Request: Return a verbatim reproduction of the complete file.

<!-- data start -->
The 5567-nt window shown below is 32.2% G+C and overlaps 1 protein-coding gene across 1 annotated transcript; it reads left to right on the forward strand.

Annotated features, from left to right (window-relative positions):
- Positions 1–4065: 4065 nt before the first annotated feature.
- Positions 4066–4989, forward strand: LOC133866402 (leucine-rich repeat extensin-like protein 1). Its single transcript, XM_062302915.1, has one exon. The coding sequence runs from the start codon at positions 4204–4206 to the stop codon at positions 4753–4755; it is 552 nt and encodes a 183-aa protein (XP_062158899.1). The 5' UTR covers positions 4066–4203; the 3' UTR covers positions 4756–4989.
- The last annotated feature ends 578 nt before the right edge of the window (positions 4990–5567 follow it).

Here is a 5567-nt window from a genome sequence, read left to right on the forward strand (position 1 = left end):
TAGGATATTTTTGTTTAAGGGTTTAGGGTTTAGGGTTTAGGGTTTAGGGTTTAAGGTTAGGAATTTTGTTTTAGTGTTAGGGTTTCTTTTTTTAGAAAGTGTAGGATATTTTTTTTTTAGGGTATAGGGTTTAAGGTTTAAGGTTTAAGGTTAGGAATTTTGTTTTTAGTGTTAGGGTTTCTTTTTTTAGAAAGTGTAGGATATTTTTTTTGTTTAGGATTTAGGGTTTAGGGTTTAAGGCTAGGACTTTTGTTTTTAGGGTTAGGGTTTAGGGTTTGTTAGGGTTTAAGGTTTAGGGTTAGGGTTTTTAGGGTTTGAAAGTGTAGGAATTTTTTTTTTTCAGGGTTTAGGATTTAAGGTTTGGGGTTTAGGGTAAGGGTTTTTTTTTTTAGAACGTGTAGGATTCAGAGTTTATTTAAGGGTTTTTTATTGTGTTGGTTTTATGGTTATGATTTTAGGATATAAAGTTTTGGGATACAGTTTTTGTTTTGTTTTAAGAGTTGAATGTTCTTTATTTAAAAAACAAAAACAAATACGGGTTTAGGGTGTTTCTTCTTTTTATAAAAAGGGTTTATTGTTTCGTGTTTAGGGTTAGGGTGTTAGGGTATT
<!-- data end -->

The 5567-nt window shown below is 32.2% G+C and overlaps 1 protein-coding gene across 1 annotated transcript; it reads left to right on the forward strand.

Annotated features, from left to right (window-relative positions):
- Positions 1–4065: 4065 nt before the first annotated feature.
- Positions 4066–4989, forward strand: LOC133866402 (leucine-rich repeat extensin-like protein 1). Its single transcript, XM_062302915.1, has one exon. The coding sequence runs from the start codon at positions 4204–4206 to the stop codon at positions 4753–4755; it is 552 nt and encodes a 183-aa protein (XP_062158899.1). The 5' UTR covers positions 4066–4203; the 3' UTR covers positions 4756–4989.
- The last annotated feature ends 578 nt before the right edge of the window (positions 4990–5567 follow it).

Here is a 5567-nt window from a genome sequence, read left to right on the forward strand (position 1 = left end):
TAGGATATTTTTGTTTAAGGGTTTAGGGTTTAGGGTTTAGGGTTTAGGGTTTAAGGTTAGGAATTTTGTTTTAGTGTTAGGGTTTCTTTTTTTAGAAAGTGTAGGATATTTTTTTTTTAGGGTATAGGGTTTAAGGTTTAAGGTTTAAGGTTAGGAATTTTGTTTTTAGTGTTAGGGTTTCTTTTTTTAGAAAGTGTAGGATATTTTTTTTGTTTAGGATTTAGGGTTTAGGGTTTAAGGCTAGGACTTTTGTTTTTAGGGTTAGGGTTTAGGGTTTGTTAGGGTTTAAGGTTTAGGGTTAGGGTTTTTAGGGTTTGAAAGTGTAGGAATTTTTTTTTTTCAGGGTTTAGGATTTAAGGTTTGGGGTTTAGGGTAAGGGTTTTTTTTTTTAGAACGTGTAGGATTCAGAGTTTATTTAAGGGTTTTTTATTGTGTTGGTTTTATGGTTATGATTTTAGGATATAAAGTTTTGGGATACAGTTTTTGTTTTGTTTTAAGAGTTGAATGTTCTTTATTTAAAAAACAAAAACAAATACGGGTTTAGGGTGTTTCTTCTTTTTATAAAAAGGGTTTATTGTTTCGTGTTTAGGGTTAGGGTGTTAGGGTATT